Home Spotlight A run of deaths of Indian students in USA brings spotlight on the study abroad ‘rush’

A run of deaths of Indian students in USA brings spotlight on the study abroad ‘rush’

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The shocking news of death of Mohammed Abdul Arfath, a 25-yearold student from Hyderabad studying in Cleveland, US is the 11th Indian student reported to have died in first four months of this year. While the cause of these deaths doesn’t point to a pattern, still the number is high enough to draw worrying inferences.

An analysis by the Foundation for India and Indian Diaspora Studies (FIIDS) as reported in some news platforms, found the causes of these incidents range from suspicious shootings/kidnapping, environmental deaths due to lack of safety knowledge (monoxide poisoning, hypothermia), mental issues triggering suicides, and even suspicious accidents to violent crimes (for money or personal reasons. A few people also see racism and Hindu phobia  among these reasons). Experts are, however, cautioning against overreaction and asking stakeholders not to pay heed to rumours while remaining engaged and alive to the issue for addressing it with a measured response.

In USA, Indian students form about 25% of the foreign students (Indian-origin students are around 275,000) and bring in $9 billion per year in terms of fees and expenses. US remains the preferred choice for most Indian students and there is year on year increase in the number of students leaving India for studying in the US.

The unprecedented surge in the number of students from India going to study abroad (about three-fold increase in the last 5 year) has its own dynamics.  Cultural acclimatization is time taking and often very hard. This along with other factors including lack of family support add to student vulnerability on foreign soils. “ Even in normal situations when we’re not talking about this sad toll, many students can be found crying due to socio-emotional issues, homesickness, increasing costs and adopting to new academic environment. So, prospective students and their parents must ensure they do a serious research on the university and the city they are moving to. Knowing legal rights and what support services are available is also very important. Equip yourself better and if needed ask for help,” says a Delhi-based guidance counselor.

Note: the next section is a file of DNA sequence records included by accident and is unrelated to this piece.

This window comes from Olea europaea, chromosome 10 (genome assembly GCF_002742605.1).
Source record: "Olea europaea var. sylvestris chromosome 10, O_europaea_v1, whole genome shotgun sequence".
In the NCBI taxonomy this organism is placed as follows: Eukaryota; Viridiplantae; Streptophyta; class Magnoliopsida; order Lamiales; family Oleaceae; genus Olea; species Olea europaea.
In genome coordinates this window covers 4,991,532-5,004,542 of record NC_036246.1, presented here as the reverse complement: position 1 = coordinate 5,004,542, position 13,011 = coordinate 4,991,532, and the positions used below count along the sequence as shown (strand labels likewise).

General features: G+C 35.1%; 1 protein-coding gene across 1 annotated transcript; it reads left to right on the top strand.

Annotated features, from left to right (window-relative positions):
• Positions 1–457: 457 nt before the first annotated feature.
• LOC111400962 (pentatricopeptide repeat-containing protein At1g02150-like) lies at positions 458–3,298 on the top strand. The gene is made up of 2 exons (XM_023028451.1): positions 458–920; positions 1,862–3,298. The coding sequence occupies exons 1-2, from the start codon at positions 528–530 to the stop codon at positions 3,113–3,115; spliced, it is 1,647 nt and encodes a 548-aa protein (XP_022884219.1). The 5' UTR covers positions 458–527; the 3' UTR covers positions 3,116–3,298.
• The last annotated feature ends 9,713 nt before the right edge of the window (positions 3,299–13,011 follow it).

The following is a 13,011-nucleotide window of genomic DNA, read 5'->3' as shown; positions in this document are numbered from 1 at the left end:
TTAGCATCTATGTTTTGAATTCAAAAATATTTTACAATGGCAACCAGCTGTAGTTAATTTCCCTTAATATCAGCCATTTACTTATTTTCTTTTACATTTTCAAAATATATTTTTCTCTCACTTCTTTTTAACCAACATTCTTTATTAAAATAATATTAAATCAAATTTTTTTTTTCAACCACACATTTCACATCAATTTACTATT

According to Jasminder Khanna, co-founder of Mumbai-based Gresham Global, a company offering in-country services to half a dozen UK and other universities in India, there is a need to understand that most of the Indian students going abroad are going for masters (74%) and bulk of them move there straight after graduation as against the rest of local or international students who usually join the program after a work experience or gap of a few years. “The age difference between Indian and other students though necessarily doesn’t cause any friction but Indian students being young and inexperienced aren’t that mature as others to handle situations at times,” he adds.

Experts also point to another common practice in India where parents are overtly engaged in placing the student abroad by handholding him/her during the entire decision making process besides funding. “Parents don’t accept their children as individuals, so sometime the choices they make also keeps them unhappy,’’ says another career guide.

Then parents and students also need to educate themselves on the global trends. The traditional popular destinations outside USA such as Canada, UK, Australia and New Zealand have their own set of limitations in accepting more international students.  From housing to xenophobia and political agendas, these international education destinations though value Indian student market, also want to bring in more diversity from unexplored regions. These countries are also conscious about the quality of their education and therefore have become choosy to added ‘filters’ to recruit students who would add to their profile.

In this backdrop, it is also a good idea if the Ministry of Foreign Affairs (MEA) proactively assigns an education desk in the ministry for updating advisories for students going abroad and then also keeps active liaison with various departments, associations and HEIs  of foreign education destinations through its consulates for sensitizing them and also create a positive narrative about Indian students.

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